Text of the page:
She had similar contradictory viewpoints where Christmas itself was concerned.
     On one hand, it was a holiday – so that was a positive. Anything that got her away from the supermarket till for a day or two. And as a child, she’d loved it. Even though they’d never had a spare penny, her mum had done what she could with their Stepney Green council flat, somehow getting their single strand of fairy lights to work each year, using tin foil shapes on the sideboard Christmas tree, snipping real holly from the bushes in the park and putting it on the mantel, behind the Christmas cards. And Jen had received gifts, as well. Nothing hugely expensive, none of the luxury toys you saw in the front windows of Harrods or Hamleys, but delights all the same. A pretty dress maybe, or a pair of new shoes; possibly a selection box as a back-up present, or a Christmas annual. She’d done all right.
     And of course, it wasn’t just about the presents.
     Christmas had been … well, Christmas, with its atmosphere of fun and excitement, its aura of magical mystery. She’d always enjoyed participating in the Nativity shows at school, or going to church at midnight, seeing the candle-light flicker on the evergreens and the crib.
     But then, there was that other side of the coin.
     As a child, it had never been perfect that she and her mum had spent so many Christmas Day afternoons up at Pentonville, visiting her dad. And it fascinated and bamboozled her that things were exactly the same now, only this time it was Belmarsh, which took longer to get to, though at least it was in London (for the first two years of his sentence, Ronnie had been in Wakefield, which had been a half-day’s train ride). Of course, wherever these loved ones were incarcerated, there was no real joy to be had. And that was despite Jen trying very hard, putting on a face for Ronnie, dressing sexily for him. That latter was a challenge in itself, as she got older and heavier.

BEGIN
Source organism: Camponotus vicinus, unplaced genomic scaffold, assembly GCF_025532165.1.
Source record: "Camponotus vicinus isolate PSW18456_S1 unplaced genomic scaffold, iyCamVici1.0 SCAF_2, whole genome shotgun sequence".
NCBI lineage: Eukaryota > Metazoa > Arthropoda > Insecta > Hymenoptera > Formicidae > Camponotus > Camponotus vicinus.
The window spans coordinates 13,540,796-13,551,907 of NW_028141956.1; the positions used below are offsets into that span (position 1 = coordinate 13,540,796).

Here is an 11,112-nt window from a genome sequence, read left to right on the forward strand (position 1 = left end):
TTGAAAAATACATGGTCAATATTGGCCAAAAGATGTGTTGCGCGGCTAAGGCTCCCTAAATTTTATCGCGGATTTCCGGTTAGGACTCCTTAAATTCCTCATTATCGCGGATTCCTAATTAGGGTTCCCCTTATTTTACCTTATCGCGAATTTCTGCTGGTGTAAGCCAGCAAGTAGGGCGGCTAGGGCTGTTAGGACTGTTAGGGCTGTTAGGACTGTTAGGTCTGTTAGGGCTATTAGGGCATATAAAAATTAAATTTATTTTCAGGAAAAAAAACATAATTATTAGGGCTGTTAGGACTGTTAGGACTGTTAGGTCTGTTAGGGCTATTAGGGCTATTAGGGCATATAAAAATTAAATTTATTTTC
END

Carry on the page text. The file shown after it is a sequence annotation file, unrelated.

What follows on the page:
Perhaps it was no surprise that when she actually sat down and thought about Christmas, it was unavoidably tinged with melancholy.
     But there was no point pondering such things.
     She drew the curtains on the tumbling flakes, crossed the living room of her little terraced house, turned the gas-fire up till it filled the room with its furnace glow, and then settled in the armchair, putting her slipper-clad feet on the poof.
     Christmas was what it was, and you had to make the best of it.
     Anyway, it wasn’t like she’d be completely alone. She’d be going to see Ronnie tomorrow. Have a good couple of hours with him. And in the meantime, she had her other best friend, which was the telly. Its screen was alive with festive frolics. Ken Dodd was presenting a pantomime from Blackpool. That bloke was honestly amazing; seventy-odd, and still going strong. As if that wasn’t enough, Hale and Pace were the broker’s men. Plus, in case she got peckish, she had a couple of slices of pizza left – the box was on the floor in front of the fire, while a bowl of popcorn sat on the table to her right, and a box of chocolates on her left. And if all else failed, and her defiant bonhomie didn’t last, there was still that bottle of Sheridan’s in the fridge. Okay, it wouldn’t be the epitome of a happy Christmas, but there were lots of worse things.
     At which point, there came knocking on Jen’s front door ...

*

‘You sure you really want this?’ Gwen Straker asked.
     Heck looked up from his desk. ‘I’m here, ma’am. Nobody else.’
     She walked to the office window. Heck continued leafing through the pile of documents in front of him. Heck was only his nickname, of course. In reality, he was Detective Constable Mark Heckenburg; mid-twenties, six/one, of a lean but athletic build. He had black hair, usually in a state of collar-length unruliness, and rugged but likeable features. Though he’d been in the Metropolitan police for several years now, he’d not yet honed away his native Lancashire accent, though it was fading slightly.